Humanitarian priest turned doctor to address graduates

Father Rick Frechette, C. P., D. O., Caribbean Regional Director for Nuestros Pequenos Hermanos, will be the keynote speaker for 2011 graduates

Sarah E. Cruz
Staff Writer

Father Rick Frechette, C. P., D. O. will be the keynote speaker at Marywood University’s 93rd commencement ceremony on May 8 at the Mohegan Sun Arena in Wilkes-Barre Township.

Frechette, who will also be awarded an honorary doctorate, will speak on his work in Haiti, encourage the graduating students that one person can make a difference and an impact on the world, and challenge them to go forth and do the same.

John Coval, Director of Conferences and Special Events, said, “Fr. Frechette truly represents Marywood University’s goals of service and empowerment.” Frechette is the Caribbean Regional Director for Nuestros Pequenos Hermanos, an organization dedicated to improving the lives of orphaned or abandoned children in impoverished countries by providing safe havens for them. Frechette is based in Haiti, serving as the director for NPH’s home there. He was featured on ABC’s “Good Morning America” tending to the sick and injured after the country’s devastating earthquake.

Frechette, born in 1953, was raised in West Harford, Connecticut. He is a graduate of Assumption College, MA, and after attending St. John’s University, NY, was ordained a Passionist priest in 1979.

Following his ordination, Frechette spent four years serving as a parish priest in Baltimore. He then went to Mexico, where he was introduced to Father William B. Wasson, founder of Nuestros Pequenos Hermanos, Spanish for “Our Little Brothers and Sisters.” Frechette worked alongside Wasson in Mexico and subsequently assisted in the founding of a second orphanage in Honduras.

Wasson and Frechette decided to found an orphanage in Haiti after seeing the great work being done there by the Sisters of Charity. The sisters, whose order was founded by Mother Theresa, were caring for the babies of mothers who were dying, mostly from AIDS.

The orphanage is called Nos Petits Freres et Soeurs, French for “Our Little Brothers and Sisters.” Frechette, who earned his medical degree from the New York College of Osteopathic Medicine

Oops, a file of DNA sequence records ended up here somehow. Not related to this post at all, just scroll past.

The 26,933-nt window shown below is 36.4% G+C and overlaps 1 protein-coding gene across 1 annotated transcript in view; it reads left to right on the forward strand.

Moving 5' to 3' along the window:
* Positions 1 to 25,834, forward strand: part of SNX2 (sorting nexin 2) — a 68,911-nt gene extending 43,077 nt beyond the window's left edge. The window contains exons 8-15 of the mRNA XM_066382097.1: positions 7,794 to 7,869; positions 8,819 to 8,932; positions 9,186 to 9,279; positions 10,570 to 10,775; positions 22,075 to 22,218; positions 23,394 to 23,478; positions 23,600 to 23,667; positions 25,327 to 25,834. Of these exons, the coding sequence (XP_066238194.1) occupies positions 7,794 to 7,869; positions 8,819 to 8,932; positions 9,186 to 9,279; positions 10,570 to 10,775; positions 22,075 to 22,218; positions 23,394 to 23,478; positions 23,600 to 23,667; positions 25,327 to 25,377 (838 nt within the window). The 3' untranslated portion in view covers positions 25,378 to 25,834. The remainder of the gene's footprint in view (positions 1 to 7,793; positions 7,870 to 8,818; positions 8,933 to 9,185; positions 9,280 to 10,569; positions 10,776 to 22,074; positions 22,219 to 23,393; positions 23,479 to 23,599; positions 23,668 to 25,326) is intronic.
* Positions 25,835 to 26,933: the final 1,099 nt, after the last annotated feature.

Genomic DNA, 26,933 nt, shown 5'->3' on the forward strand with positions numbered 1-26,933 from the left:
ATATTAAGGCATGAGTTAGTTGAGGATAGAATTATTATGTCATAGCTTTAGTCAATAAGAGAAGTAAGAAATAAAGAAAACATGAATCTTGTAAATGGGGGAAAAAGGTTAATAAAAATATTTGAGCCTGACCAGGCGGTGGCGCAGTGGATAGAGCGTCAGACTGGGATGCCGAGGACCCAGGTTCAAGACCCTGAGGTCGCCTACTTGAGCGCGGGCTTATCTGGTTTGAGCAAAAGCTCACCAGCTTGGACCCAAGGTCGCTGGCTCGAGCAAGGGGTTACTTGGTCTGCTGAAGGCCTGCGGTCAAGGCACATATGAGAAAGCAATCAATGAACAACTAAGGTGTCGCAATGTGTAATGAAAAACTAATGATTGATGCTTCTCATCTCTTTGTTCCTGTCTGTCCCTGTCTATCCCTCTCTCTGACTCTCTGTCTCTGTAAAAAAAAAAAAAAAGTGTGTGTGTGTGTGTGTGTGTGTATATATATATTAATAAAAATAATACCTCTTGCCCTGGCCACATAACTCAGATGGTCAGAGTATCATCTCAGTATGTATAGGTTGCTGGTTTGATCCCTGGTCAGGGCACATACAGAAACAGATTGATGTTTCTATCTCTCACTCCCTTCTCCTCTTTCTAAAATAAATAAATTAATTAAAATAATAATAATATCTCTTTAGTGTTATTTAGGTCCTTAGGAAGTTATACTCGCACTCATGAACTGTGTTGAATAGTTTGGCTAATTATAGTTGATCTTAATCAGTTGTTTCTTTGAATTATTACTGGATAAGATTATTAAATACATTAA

in 1998, founded the St. Damien Pediatric Hospital in 2006. According to NPH’s website, the 250-bed hospital “provides longterm care to critically ill children and outpatient services to over 17,000 children and adults each year.”

Along with St. Damien’s, Frechette also began the St. Luke’s programs to guide and mentor the children who have out-grown the orphanages. In addition to a regular staff of 190, over 130 young people work to improve their country through such initiatives as 16 street schools, a school nutritional program, and decent burials for the poor. Frechette believes that, “We need to look for solutions to help the poorest children and create employment for our young adults that incorporates dignity and compassion.”

Commencement speakers are chosen through a process that begins almost immediately following the previous year’s graduation. The Commencement Speaker Committee gathers the names of potential candidates, reviews their credentials, and then makes recommendations to Sr. Anne Munley, IHM, President of the University, who makes the final selection. “Fr. Frechette was chosen for his embodiment of Marywood’s mission and goals,” stated Coval, who has been with Marywood for ten years. Previous keynote speakers include NBC News Chief Washington Correspondent Norah O’Donnell; Yolanda King, daughter of Civil Rights Activist Martin Luther King, Jr.; Irish Tenor Ronan Tynan; and Environmental Activist Robert F. Kennedy, Jr. Coval, who is also the Chair of
the Commencement Committee, explains that in selecting a speaker, the University doesn’t necessarily choose someone for their fame but rather, “We try to select individuals who personify the spirit of Marywood.”

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